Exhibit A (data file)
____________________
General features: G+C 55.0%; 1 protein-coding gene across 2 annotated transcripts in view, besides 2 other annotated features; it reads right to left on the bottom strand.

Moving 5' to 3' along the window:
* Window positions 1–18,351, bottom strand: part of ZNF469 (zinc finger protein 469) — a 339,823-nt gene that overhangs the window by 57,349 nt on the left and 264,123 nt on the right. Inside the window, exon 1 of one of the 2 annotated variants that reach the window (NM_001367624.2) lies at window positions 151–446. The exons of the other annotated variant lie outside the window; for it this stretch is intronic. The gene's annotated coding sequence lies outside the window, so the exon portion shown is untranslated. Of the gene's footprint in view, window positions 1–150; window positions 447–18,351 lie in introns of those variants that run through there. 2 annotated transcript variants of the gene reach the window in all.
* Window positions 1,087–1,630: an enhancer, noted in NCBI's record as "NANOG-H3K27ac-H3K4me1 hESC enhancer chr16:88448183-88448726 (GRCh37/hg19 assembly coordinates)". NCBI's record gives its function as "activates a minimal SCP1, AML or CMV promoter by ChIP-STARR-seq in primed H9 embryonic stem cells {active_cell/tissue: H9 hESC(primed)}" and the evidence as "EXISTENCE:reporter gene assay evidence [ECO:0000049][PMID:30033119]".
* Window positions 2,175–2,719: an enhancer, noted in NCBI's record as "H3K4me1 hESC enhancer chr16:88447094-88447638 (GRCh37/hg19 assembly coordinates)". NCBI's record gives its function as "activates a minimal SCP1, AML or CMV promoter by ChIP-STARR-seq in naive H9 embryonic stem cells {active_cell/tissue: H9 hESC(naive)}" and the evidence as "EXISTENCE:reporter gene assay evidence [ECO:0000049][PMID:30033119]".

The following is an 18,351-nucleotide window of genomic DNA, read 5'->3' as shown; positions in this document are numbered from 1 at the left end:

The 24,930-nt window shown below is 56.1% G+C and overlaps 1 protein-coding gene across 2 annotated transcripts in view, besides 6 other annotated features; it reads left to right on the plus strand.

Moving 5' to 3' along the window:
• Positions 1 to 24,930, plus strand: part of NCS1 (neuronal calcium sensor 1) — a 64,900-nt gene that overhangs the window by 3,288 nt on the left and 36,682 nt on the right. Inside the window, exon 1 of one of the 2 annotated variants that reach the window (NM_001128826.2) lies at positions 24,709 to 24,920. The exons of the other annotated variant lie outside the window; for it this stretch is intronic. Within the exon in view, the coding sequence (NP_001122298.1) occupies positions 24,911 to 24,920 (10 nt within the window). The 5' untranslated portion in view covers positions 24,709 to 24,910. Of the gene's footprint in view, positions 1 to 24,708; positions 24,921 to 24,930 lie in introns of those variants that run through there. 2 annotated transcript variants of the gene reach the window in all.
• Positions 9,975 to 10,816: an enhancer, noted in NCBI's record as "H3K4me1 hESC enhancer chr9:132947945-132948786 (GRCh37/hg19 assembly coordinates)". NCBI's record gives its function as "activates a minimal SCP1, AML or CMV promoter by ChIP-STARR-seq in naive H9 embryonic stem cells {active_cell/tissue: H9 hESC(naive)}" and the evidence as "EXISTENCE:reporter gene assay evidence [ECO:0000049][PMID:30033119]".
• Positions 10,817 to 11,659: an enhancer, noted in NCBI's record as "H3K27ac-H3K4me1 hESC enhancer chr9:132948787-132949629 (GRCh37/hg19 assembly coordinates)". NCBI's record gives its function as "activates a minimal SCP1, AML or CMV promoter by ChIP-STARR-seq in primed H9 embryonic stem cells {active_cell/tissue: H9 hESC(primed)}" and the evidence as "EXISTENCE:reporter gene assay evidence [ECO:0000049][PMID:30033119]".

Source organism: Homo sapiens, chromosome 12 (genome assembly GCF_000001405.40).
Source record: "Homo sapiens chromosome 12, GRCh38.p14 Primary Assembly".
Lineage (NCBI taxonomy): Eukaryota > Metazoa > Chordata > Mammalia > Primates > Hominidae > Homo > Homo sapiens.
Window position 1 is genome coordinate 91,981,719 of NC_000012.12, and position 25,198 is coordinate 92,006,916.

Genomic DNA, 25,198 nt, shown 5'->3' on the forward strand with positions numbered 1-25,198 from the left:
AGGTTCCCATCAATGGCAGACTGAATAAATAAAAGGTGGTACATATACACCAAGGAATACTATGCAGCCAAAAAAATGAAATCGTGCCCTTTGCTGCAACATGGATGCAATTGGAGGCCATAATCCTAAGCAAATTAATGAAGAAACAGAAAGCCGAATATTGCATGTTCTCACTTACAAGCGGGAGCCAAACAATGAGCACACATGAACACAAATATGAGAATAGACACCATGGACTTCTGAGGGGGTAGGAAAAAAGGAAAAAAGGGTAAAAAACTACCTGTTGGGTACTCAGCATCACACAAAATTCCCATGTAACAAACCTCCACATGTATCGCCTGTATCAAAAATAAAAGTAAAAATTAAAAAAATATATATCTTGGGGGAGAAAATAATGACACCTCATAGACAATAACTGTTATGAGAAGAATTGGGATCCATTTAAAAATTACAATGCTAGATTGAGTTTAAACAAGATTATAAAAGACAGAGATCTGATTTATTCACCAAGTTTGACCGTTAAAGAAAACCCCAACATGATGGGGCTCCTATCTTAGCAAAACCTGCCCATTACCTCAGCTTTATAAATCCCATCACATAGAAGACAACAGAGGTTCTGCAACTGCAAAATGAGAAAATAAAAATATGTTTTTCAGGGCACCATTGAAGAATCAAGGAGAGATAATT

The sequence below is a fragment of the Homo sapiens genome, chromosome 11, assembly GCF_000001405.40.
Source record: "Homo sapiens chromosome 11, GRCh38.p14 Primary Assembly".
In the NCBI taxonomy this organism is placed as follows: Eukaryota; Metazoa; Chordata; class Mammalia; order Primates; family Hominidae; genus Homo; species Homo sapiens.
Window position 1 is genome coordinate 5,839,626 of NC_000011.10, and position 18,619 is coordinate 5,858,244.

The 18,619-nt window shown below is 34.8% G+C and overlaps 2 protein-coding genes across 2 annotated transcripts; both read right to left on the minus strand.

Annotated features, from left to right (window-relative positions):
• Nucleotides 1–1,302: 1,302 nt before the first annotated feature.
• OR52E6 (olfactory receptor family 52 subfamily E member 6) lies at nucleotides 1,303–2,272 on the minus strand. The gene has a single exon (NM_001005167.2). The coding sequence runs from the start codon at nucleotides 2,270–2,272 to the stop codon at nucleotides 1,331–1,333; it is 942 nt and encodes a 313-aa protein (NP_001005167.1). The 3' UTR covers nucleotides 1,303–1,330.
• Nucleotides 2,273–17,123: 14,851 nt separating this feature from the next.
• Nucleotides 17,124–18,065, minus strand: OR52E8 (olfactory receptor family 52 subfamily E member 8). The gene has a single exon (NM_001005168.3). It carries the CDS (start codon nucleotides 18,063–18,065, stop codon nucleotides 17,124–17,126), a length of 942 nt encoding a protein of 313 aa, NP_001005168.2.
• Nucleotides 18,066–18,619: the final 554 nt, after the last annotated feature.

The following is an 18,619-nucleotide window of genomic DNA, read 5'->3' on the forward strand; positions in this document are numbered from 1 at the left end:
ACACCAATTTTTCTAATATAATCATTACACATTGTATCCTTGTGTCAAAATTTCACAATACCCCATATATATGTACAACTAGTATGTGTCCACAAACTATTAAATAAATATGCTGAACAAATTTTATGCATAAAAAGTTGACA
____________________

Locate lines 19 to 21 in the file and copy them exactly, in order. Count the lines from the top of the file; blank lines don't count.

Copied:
Source record: "Homo sapiens chromosome 11, GRCh38.p14 Primary Assembly".
In the NCBI taxonomy this organism is placed as follows: Eukaryota; Metazoa; Chordata; class Mammalia; order Primates; family Hominidae; genus Homo; species Homo sapiens.
Window position 1 is genome coordinate 5,839,626 of NC_000011.10, and position 18,619 is coordinate 5,858,244.